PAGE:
Many are those down the ages who, sorrowing for their own lack of watchfulness, have too late learned what it means to pay attention, that it is not something that simply happens, nor to be had by chance...
If man has within him the potential, if only as a germ, to share in the consciousness of the universe, even to glimpse at moments certain aspects of the Unknown (behold, I show you a mystery!) above all, to learn to know himself, can this be done without attention?
And what of that word “pay”? First of all the whole person, all the functions closely cohering—thought, feeling, bodily sensation—must be ready, vigilant, alert; and to preface this ingathering there must be present in us—one can sum it up in one single word: attention’s closest kin, intention.6
Attention is the most important faculty that needs to be developed in children. To teach children to put their attention on something and keep it there for a certain length of time is one of our primary goals. How to do this if we ourselves are inattentive? Since we are going to be demanding the attention of the children, we need to train our own attention, collect it, put it on something or someone, and keep it there. Small children are more sensitive because they live more inside themselves, and this sensitivity allows them to receive our attention, which is the best thing we have to give them. It is an energy that emanates from us and warms and nourishes them like a ray of sunshine.7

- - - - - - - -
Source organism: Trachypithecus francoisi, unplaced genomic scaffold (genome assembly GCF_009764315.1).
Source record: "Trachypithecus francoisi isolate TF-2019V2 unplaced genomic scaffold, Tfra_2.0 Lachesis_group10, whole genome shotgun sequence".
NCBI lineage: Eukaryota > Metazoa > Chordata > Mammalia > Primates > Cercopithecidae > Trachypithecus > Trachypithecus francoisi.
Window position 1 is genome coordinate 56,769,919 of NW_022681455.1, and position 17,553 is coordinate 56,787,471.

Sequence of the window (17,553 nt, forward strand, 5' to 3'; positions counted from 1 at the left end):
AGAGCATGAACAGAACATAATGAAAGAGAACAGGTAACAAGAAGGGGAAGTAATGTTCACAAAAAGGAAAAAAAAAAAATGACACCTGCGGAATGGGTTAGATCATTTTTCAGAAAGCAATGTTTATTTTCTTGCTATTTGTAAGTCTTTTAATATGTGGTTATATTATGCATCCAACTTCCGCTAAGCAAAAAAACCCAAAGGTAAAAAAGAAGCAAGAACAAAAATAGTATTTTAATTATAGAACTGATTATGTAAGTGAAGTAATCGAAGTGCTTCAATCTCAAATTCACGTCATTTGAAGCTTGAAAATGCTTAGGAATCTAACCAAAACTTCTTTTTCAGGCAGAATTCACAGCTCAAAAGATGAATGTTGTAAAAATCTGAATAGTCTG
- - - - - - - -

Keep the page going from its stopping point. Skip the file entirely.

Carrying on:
To remember oneself is a conscious act, a conscious placing of ‘I’, requiring attention to begin with...
“When you are identified with your inner state and observe it, are you still fully identified?” How can you be? ...
If a man divides himself into an observing side and an observed side—that is, becomes two—then he begins to be able to shift his position, to change internally. Do you understand the depth of this idea? It is the way out of the prison of oneself.
Directing one’s attention to the Intellectual or Emotional Centre demands internal attention. Internal attention begins with self-observation. Putting consciousness into the muscle-tension of the body is both internal and external attention.8
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|Copyright © 2013 Gurdjieff Electronic Publishing|
Featured: Fall 2013 Issue, Vol. XII (1)
Revision: November 1, 2013
1 Jean Vaysse, Toward Awakening: An Approach To the Teaching Left by Gurdjieff, New York: Arkana, 1988, p. 36.
2 Robert S. de Ropp, Conversations with Madame Ouspensky, San Francisco: Far West Editions, 1995, pp. 9, 10, 11, 15, 20–21.
3 C. S. Nott, Teachings of Gurdjieff: The Journal of a Pupil, NY: Samuel Weiser, 1962, pp. 131, 161.
4 Teachings of Gurdjieff: The Journal of a Pupil, p. 66.
5 C. S. Nott, Further Teachings of Gurdjieff: Journey through this world, London: Routledge & Kegan Paul, 1969, p. 81.
6 P. L. Travers, Sunflower, Parabola Magazine, Vol. XV, No. 2, Summer 1990, p. 84.
7 Nathalie de Salzmann de Etievan, Not To Know Is Wonderful: A Handbook for Teachers, p. 11.
8 Maurice Nicoll, Psychological Commentaries, London: Vincent Stuart, 1957, pp. 169, 1253.